Did the right to health get across the line? Examining the United Nations resolution on the Sustainable Development Goals

BMJ Global Health –  By Claire E BrolanVannarath TeNadia FlodenPeter S HillLisa Forman

Since the new global health and development goal, Sustainable Development Goal (SDG) 3, and its nine targets and four means of implementation were introduced to the world through a United Nations (UN) General Assembly resolution in September 2015, right to health practitioners have queried whether this goal mirrors the content of the human right to health in international law. This study examines the text of the UN SDG resolution, Transforming our world: the 2030 Agenda for Sustainable Development, from a right to health minimalist and right to health maximalist analytic perspective. When reviewing the UN SDG resolution’s text, a right to health minimalist questions whether the content of the right to health is at least implicitly included in this document, specifically focusing on SDG 3 and its metrics framework. A right to health maximalist, on the other hand, queries whether the content of the right to health is explicitly included. This study finds that whether the right to health is contained in the UN SDG resolution, and the SDG metrics therein, ultimately depends on the individual analyst’s subjective persuasion in relation to right to health minimalism or maximalism. We conclude that the UN General Assembly’s lack of cogency on the right to health’s position in the UN SDG resolution will continue to blur if not divest human rights’ (and specifically the right to health’s) integral relationship to high-level development planning, implementation and SDG monitoring and evaluation efforts.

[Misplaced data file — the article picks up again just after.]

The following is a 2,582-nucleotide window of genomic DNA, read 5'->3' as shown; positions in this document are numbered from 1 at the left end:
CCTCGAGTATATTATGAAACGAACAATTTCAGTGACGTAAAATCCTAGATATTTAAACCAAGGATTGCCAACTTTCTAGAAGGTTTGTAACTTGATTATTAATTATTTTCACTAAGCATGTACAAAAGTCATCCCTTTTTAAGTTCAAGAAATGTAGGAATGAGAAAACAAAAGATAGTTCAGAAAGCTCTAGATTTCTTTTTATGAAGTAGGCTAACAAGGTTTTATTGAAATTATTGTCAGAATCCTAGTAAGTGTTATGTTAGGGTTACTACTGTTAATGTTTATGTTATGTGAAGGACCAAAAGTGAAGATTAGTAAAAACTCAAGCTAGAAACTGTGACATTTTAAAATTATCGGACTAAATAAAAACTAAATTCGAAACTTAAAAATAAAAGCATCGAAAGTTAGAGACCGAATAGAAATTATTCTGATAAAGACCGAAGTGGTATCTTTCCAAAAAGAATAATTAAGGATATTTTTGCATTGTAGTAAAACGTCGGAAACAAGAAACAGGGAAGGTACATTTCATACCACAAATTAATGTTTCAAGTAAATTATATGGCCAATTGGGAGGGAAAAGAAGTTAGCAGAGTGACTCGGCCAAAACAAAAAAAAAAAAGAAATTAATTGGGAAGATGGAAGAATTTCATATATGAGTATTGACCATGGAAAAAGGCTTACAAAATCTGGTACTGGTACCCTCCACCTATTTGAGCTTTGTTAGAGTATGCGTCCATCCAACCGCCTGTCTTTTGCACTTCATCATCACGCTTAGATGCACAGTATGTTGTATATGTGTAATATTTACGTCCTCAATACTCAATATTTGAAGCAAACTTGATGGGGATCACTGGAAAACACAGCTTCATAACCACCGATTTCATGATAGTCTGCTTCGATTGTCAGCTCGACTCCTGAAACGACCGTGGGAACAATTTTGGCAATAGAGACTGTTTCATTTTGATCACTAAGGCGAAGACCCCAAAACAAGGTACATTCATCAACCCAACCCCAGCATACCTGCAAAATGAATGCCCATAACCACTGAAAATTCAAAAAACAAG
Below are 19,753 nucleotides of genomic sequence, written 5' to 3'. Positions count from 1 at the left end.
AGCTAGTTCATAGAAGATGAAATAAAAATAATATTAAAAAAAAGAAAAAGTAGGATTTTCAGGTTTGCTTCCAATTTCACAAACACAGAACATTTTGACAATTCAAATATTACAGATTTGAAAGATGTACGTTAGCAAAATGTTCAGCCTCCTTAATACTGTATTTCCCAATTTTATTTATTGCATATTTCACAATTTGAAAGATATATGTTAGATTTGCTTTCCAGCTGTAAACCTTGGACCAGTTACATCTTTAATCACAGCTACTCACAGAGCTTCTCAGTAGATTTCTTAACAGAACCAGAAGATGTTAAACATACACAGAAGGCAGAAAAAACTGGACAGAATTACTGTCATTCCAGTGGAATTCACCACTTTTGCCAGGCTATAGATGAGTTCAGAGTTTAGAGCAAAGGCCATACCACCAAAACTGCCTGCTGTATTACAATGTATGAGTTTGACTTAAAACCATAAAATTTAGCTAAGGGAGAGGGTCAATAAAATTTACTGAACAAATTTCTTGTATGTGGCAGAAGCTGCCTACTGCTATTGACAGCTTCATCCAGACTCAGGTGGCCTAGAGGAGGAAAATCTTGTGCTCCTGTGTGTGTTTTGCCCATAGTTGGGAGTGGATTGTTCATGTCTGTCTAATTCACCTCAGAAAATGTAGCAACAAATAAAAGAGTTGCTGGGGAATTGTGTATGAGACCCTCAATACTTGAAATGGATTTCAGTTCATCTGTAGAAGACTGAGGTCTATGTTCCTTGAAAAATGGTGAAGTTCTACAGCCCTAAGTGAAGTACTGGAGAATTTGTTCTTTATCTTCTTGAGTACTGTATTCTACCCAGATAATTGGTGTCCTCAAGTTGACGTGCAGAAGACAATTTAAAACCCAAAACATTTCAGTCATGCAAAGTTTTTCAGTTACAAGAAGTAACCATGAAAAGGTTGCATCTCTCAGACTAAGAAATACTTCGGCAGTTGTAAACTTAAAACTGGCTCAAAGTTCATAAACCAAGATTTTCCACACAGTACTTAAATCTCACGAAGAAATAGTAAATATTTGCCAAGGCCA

Key messages

What is already known about this topic?

  • The Sustainable Development Goals (SDGs) were introduced to the world by the United Nations (UN) General Assembly in September 2015. The 17 SDGs considerably expand the eight millennium development goal agenda of 2001, and importantly the SDGs are to be applied to all, everywhere, living in low-income, middle-income and high-income nations alike. Furthermore, the SDGs explicitly recognise the economic, social and environmental dimensions of sustainable development and need to leverage technological innovation for strengthening countries’ performance measurement systems and statistical data.

  • In the lead up to September 2015, there was advocacy in the global health landscape for the new health SDG to include the human right to health.

What are the new findings?

  • This study reviews the text of the UN SDG resolution by applying a right to health minimalist and maximalist analytic lens, and finds that the inclusion of the right to health in the resolution depends on the individual analyst’s subjective position.

Recommendations for policy

  • The fact it is unclear whether the right to health is expressed in the UN SDG resolution reflects larger unanswered questions around the relationship between the right to health and global health and development policy and planning, as well as human rights and sustainable development implementation and practice more broadly.

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